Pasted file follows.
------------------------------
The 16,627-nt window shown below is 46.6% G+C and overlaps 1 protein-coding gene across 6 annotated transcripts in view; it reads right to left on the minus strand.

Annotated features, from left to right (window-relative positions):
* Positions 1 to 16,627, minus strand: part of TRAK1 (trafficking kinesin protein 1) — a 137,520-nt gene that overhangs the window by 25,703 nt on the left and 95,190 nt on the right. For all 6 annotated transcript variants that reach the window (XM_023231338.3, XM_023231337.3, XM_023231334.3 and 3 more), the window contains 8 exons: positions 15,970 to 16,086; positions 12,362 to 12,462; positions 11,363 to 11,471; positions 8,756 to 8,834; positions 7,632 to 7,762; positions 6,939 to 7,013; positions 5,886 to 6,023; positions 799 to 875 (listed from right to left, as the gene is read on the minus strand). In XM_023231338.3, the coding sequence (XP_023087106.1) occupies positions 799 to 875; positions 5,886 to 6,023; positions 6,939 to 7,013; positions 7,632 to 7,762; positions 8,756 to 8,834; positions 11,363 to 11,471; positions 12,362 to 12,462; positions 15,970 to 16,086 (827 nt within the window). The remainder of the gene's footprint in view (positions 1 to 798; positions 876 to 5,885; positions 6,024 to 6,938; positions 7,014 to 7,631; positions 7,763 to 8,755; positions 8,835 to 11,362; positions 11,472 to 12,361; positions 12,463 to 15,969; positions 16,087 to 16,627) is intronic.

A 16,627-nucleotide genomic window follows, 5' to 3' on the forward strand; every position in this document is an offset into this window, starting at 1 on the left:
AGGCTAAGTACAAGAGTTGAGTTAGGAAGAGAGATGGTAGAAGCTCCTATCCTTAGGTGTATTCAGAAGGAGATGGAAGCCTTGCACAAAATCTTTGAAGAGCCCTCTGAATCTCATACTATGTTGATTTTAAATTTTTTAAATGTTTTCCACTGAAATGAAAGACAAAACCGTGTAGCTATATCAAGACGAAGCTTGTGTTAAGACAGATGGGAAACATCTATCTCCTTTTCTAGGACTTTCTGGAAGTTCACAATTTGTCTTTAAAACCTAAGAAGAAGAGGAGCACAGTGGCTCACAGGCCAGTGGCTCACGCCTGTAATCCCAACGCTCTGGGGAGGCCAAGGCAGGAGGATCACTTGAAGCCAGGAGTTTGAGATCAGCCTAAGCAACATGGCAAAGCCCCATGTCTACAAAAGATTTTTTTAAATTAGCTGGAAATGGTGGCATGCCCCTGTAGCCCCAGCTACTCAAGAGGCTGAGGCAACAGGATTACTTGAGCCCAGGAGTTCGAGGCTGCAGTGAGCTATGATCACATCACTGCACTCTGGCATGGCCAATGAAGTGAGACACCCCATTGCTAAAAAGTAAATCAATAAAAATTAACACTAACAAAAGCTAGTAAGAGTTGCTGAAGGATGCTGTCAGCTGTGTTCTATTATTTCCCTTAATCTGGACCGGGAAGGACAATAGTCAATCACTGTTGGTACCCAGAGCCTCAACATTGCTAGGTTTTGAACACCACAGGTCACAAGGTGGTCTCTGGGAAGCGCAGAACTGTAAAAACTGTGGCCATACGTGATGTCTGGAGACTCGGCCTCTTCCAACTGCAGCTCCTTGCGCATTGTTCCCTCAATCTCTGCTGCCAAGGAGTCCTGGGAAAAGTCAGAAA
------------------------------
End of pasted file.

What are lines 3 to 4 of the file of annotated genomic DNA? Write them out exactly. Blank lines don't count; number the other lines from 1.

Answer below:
* Positions 1 to 16,627, minus strand: part of TRAK1 (trafficking kinesin protein 1) — a 137,520-nt gene that overhangs the window by 25,703 nt on the left and 95,190 nt on the right. For all 6 annotated transcript variants that reach the window (XM_023231338.3, XM_023231337.3, XM_023231334.3 and 3 more), the window contains 8 exons: positions 15,970 to 16,086; positions 12,362 to 12,462; positions 11,363 to 11,471; positions 8,756 to 8,834; positions 7,632 to 7,762; positions 6,939 to 7,013; positions 5,886 to 6,023; positions 799 to 875 (listed from right to left, as the gene is read on the minus strand). In XM_023231338.3, the coding sequence (XP_023087106.1) occupies positions 799 to 875; positions 5,886 to 6,023; positions 6,939 to 7,013; positions 7,632 to 7,762; positions 8,756 to 8,834; positions 11,363 to 11,471; positions 12,362 to 12,462; positions 15,970 to 16,086 (827 nt within the window). The remainder of the gene's footprint in view (positions 1 to 798; positions 876 to 5,885; positions 6,024 to 6,938; positions 7,014 to 7,631; positions 7,763 to 8,755; positions 8,835 to 11,362; positions 11,472 to 12,361; positions 12,463 to 15,969; positions 16,087 to 16,627) is intronic.

A 16,627-nucleotide genomic window follows, 5' to 3' on the forward strand; every position in this document is an offset into this window, starting at 1 on the left: